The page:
It’s time to stop mainlining anti-cholesterol drugs

By March 2, 2012Big Fat Lies

In Australia, statins (the class of drugs used to lower blood cholesterol) now chew up 13 per cent of the money paid out by the Pharmaceutical Benefits Scheme (PBS), and the amount shelled out for them by the Australian taxpayer (via the PBS) grew by a third in just the last year alone.

That’s a worry for taxpayers, but with one in three Australians over the age of 50 now taking them, a greater concern is that new research suggests statins significantly increase the risks of Type II Diabetes and dementia.

The United States Food and Drug Administration is worried enough about those little ‘side-effects’ to require that statins immediately carry warnings about diabetes and cognitive impairment.  But here in the land of nod, we’ve happily become the world’s biggest statin pill-poppers.

Don’t get me wrong.  Statins do work. The studies have shown that they do lower LDL cholesterol and they do reduce heart-disease in younger men who’ve already had a heart attack. But there’s a good deal of evidence to suggest that the benefits for these folks had nothing to do with the cholesterol-lowering and quite a lot to do with their blood-thinning properties.

Unfortunately (for drug marketers) ‘younger men who’ve already suffered a heart attack’ (and lived to tell the tale) is a very, very small market. The only way to turn a buck from statins was to convince doctors to prescribe it (and the PBS to fund it) for ‘prevention’ (among people whose only sign of illness is being diagnosed with a higher than ‘normal’ blood-cholesterol reading).

A comprehensive review published in 2007 of all of the major high-quality trials on statins concluded that for these not-sick people (who make up the overwhelming majority) taking statins did not alter the overall risk of dying at all.

The studies showed that we would need to treat 67 otherwise healthy people with statins for five years in order to prevent just one of them suffering a heart-disease event. This puts the drugs in the category of being almost completely ineffective. By way of comparison, we need to treat 11 people with antibiotics in order to completely cure 10 of them.

When the data were broken down by gender and age, the results became even less impressive. Statins delivered absolutely no benefit for women at all. And men aged over 69 (those most at risk of fatal heart attacks) enjoyed no benefits either. The only people the drug appeared to help were men aged 30–69, and then only by a very small absolute margin.

The reason for the disappointing results may be that statin drugs work by shutting down the enzyme we use to manufacture cholesterol.  Unfortunately we also use that same enzyme to manufacture one of our primary anti-oxidants, co-enzyme Q10. Shutting down cholesterol production also means shutting down Q10 production (and thereby impairing our ability to fight heart disease and other types of inflammation).

This might be why (although these drugs have a big effect on cholesterol levels) they have very limited effect on heart-disease outcomes. It might also be that although statins lower cholesterol, this has nothing to do with why they lower risks for people who’ve already had a heart attack. Just like aspirin, statins reduce clotting. And just like aspirin, the people who benefit the most from statins are those who’ve already suffered a heart attack. But no one will make a fortune selling aspirin at 97 cents a box.

However they are not merely harmless profiteering.  A series of studies has suggested relationships between statin usage and increased diabetes and cognitive impairment (dementia to you and me). And a significant independent analysis of the trials, conducted in 2011 by the ever reliable Cochrane Review, concluded that becasue of this doctors to be cautious in prescribing statins to people who hadn’t already had a heart attack.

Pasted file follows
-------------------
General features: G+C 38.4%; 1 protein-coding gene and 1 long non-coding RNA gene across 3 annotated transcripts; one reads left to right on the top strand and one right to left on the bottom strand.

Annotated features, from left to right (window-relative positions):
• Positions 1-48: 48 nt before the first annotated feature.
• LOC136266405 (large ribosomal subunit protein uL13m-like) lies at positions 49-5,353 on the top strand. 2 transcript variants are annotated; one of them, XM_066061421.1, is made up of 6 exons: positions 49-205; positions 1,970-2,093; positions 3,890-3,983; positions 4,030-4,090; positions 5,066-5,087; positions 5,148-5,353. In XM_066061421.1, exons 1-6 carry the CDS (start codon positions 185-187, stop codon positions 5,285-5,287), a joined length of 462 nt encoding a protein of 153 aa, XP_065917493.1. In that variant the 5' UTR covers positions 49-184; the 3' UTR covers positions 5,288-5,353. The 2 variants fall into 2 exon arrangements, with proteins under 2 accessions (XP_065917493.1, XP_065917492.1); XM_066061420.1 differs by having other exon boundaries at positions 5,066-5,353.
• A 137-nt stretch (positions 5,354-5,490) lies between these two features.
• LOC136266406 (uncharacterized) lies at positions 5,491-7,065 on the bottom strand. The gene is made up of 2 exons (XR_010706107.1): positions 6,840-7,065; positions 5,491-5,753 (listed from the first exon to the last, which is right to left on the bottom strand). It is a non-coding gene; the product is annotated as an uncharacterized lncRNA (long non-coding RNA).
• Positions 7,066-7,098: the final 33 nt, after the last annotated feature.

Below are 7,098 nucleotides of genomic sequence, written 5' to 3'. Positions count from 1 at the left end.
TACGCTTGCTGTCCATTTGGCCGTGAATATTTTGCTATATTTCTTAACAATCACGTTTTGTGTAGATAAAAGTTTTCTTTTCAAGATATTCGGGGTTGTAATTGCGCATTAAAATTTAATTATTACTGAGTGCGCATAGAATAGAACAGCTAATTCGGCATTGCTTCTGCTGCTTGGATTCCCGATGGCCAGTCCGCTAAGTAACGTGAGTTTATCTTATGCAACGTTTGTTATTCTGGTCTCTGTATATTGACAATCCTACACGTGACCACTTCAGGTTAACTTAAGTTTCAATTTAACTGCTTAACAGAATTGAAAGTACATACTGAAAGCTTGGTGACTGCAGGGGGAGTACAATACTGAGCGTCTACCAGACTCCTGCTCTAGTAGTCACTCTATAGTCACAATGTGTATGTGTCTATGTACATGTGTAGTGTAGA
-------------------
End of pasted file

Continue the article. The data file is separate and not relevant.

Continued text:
Statins are powerful drugs that alter the function of important liver enzymes, and the evidence suggests that the only class of people who benefit are younger men who’ve already had a heart attack. The only people who should be given statins should be this very small group (and then only if their doctor feels the benefit outweighs the risk of diabetes and dementia).

The US regulators are ringing the alarm bells.  But here the Australian Heart Foundation is more concerned that not enough people are taking preventative medication.  The Australian Medical Association is much more cautious.  They say statins should only be prescribed to high risk patients.  Good advice, but clearly someone isn’t listening.  Heart disease rates are high but don’t come anywhere near needing to put a third of the over fifties on statins.

Meanwhile millions of Australians continue to take a drug they don’t need and which the evidence says significantly increases their chronic disease risks.  We need to stop slavishly following the drug marketing agenda.  The practise of mass (and accelerating) prescription of statins must stop immediately.

Note: Parts of this blog post were ‘borrowed’ from my new book Big Fat Lies.

Image courtesy of Paul /

Join the discussion 19 Comments

  • tootired says:

    I’m asked when I donate blood whether I’m on any medications. After answering no ( female, 58), I ask is this common in my age group. Oh yeah, is the reply. No doubt statins the go.

  • Steven Shaw says:

    > Note: Parts of this blog post were ‘borrowed’ from my new book Big Fat Lies.

    Ah, I thought it sounded familiar. My wife just finished your new book and seemed to stop every 5 minutes to read some interesting tidbit out to me. Interesting stuff. All the best with your sales!

  • This is an on-going barney with our GP – I am a fit and healthy (and very bloody-minded) female (68), with no family or personal history of heart disease, lifelong non smoker,low/normal BP, active but slightly o’weight (less of a problem since I dropped sugar). My only ‘indicator’ is that I have somewhat elevated cholesterol.

    I have read a fascinating book called “Love your Disease” that suggests that those of us with distant (very distant) Northern European ancestry developed higher cholesterol levels to help our systems cope with lower sunlight levels and consequent lower Vit D.